Effect of Polyethyleneglycol Spacer on the Binding Properties of Nuclear Localization Signal-Modified Liposomes to Isolated Nucleus


The nuclear delivery process is a crucial barrier to successful gene delivery, especially in non-dividing cells. We previously proposed a novel strategy for the nuclear delivery of plasmid DNA (pDNA), in which the pDNA is encapsulated in lipid bilayers that had been modified with nucleus-targeting signals, including nuclear localizing signals derived from SV40 (NLS) or sugar units. In the present study, we report on an investigation of the effect of the topology of the liposome-modified NLS on its ability to bind to the isolated nucleus. NLS was directly attached to a liposome (NLS-Lip) by incorporating stearylated NLS (STR-NSL), or by modification with a polyethyleneglycol (PEG) spacer (NLS-PEG-Lip). NLS-unmodified liposomes (PEG-Lip) were used as a control. The liposomes, after labeling with 7-nitrobenz-2-oxa-1,3-diazole (NBD), were incubated with a cell homogenate derived from JAWS II cells, followed by isolation of the nuclear fraction by centrifugation. The PEG-Lip preparation showed negligible binding to the nucleus. In contrast, the binding of NLS-Lips to the nucleus gradually increased in a STR-NLS density-dependent manner. Interestingly, the binding of NLS-PEG-Lips to the nucleus is highly effective even at low density, suggesting that the presence of the PEG spacer is an important factor in improving the binding activity of NLS-modified liposomes to the nucleus. This information will be useful for the design of nucleus-targeting carriers.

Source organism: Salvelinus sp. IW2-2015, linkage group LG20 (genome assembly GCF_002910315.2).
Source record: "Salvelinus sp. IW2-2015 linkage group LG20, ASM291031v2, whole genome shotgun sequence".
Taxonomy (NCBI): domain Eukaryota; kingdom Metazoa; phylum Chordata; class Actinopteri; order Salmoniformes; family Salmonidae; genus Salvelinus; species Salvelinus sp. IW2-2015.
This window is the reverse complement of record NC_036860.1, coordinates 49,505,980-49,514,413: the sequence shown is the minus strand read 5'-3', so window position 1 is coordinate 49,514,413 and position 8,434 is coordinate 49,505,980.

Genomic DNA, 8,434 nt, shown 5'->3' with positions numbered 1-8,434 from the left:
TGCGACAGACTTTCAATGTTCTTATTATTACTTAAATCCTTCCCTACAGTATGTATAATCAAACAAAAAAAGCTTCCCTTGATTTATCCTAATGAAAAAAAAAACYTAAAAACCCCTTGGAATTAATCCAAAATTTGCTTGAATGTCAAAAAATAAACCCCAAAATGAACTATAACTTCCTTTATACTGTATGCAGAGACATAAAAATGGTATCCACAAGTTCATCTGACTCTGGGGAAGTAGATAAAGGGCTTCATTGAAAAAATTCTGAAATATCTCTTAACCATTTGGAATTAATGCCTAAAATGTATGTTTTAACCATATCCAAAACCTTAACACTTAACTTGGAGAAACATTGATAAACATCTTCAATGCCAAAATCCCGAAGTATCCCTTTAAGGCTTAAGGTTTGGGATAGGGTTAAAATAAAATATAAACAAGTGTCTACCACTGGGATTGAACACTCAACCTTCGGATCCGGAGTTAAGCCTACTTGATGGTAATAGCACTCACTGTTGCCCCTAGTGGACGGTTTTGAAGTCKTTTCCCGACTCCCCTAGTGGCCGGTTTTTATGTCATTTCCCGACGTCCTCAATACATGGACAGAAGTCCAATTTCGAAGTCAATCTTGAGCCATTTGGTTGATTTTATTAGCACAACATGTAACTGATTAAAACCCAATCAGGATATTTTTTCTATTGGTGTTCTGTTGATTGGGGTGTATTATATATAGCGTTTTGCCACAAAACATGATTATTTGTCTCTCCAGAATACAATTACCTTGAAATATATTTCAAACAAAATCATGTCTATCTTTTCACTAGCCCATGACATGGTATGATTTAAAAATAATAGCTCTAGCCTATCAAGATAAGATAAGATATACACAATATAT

Harashima Hideyoshi Faculty of Pharmaceutical Sciences, Hokkaido University
Akita Hidetaka Lab. For Molecular Design Of Pharmaceutics Fac. Of Pharmaceutical Sciences Hokkaido Univ.
FUTAKI Shiroh Institute for Chemical Research, Kyoto University
Akita Hidetaka Graduate School Of Pharmaceutical Sciences Hokkaido University
Harashima Hideyoshi Faculty Of Pharmaceutical Science The University Of Tokushima
Futaki Shiroh Institute For Chemical Research Kyoto University
Kurihara Dai Faculty of Pharmaceutical Sciences, Hokkaido University
Akita Hidetaka Faculty of Pharmaceutical Sciences, Hokkaido University
Kudo Asako Faculty of Pharmaceutical Sciences, Hokkaido University
Masuda Tomoya Faculty of Pharmaceutical Sciences, Hokkaido University